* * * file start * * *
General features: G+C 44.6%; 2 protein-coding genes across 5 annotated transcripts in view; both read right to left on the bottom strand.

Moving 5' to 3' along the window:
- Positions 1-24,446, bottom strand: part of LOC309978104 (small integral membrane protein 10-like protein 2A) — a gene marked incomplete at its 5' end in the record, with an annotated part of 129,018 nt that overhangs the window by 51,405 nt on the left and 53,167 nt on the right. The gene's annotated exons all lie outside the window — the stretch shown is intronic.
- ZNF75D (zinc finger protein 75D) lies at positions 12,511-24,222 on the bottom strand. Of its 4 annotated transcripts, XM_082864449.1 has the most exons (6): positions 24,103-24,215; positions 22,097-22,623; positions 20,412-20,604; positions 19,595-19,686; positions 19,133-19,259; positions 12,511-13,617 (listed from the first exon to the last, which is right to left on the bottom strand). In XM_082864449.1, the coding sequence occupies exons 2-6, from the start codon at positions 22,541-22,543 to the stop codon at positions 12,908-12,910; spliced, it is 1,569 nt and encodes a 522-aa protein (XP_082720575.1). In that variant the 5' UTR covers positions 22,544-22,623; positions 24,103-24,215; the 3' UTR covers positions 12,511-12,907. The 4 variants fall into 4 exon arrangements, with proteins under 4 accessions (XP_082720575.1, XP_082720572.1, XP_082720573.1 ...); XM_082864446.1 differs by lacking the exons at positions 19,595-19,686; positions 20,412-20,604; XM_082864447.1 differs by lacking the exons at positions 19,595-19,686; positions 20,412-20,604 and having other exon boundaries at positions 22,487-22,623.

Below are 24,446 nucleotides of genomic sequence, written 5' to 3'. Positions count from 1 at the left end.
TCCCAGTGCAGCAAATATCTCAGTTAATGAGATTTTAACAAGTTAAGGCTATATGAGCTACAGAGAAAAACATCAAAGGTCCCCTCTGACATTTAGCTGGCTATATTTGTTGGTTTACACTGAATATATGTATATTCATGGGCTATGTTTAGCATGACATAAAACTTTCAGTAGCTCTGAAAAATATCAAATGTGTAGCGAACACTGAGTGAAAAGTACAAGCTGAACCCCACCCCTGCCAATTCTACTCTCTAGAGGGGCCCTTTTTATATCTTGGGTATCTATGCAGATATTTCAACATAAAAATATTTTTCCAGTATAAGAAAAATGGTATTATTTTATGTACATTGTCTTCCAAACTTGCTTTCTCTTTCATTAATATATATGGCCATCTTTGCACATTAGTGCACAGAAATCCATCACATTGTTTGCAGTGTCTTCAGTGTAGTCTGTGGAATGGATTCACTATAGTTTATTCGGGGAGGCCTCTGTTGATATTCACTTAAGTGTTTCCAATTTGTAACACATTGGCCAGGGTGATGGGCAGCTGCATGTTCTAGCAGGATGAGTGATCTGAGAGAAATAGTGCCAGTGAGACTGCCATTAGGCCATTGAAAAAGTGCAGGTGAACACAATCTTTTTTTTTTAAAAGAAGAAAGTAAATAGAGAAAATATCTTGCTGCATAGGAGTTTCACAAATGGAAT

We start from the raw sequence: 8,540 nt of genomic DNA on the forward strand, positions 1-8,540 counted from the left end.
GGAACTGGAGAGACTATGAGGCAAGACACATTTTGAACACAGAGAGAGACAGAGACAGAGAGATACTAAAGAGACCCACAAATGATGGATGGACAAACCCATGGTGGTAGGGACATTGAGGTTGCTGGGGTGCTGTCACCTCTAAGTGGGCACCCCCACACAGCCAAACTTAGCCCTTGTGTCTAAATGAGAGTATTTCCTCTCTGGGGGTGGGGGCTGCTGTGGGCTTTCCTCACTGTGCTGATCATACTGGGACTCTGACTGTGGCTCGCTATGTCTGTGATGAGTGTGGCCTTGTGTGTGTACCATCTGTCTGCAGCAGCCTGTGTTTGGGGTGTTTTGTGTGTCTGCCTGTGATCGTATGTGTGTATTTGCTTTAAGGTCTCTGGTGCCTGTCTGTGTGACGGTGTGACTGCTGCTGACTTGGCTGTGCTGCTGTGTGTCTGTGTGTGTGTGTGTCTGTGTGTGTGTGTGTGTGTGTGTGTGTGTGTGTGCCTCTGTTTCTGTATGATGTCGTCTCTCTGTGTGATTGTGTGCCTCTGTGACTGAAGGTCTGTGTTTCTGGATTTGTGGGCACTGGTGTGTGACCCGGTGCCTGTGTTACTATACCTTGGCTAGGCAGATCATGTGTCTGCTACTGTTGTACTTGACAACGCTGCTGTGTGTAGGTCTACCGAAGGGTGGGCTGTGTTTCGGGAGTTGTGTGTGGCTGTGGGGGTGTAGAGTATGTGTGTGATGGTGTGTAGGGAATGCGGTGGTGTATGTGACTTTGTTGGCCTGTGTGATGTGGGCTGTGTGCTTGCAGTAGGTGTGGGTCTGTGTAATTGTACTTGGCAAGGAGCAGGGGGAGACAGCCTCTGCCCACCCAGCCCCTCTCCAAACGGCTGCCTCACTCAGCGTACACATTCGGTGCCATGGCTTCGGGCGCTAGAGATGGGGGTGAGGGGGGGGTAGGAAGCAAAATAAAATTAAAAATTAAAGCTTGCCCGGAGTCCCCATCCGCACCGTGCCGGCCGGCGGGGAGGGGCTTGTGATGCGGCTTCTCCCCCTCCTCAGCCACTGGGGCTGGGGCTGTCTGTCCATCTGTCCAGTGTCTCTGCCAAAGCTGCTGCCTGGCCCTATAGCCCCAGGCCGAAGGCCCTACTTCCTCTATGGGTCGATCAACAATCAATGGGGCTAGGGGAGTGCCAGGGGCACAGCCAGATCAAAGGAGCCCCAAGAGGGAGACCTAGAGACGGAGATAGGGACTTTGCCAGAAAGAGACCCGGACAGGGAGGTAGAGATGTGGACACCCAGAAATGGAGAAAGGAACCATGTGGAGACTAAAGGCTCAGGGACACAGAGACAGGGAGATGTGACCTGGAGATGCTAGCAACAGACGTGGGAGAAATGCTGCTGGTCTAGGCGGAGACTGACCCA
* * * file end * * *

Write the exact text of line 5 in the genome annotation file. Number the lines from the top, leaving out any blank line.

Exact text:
Below are 24,446 nucleotides of genomic sequence, written 5' to 3'. Positions count from 1 at the left end.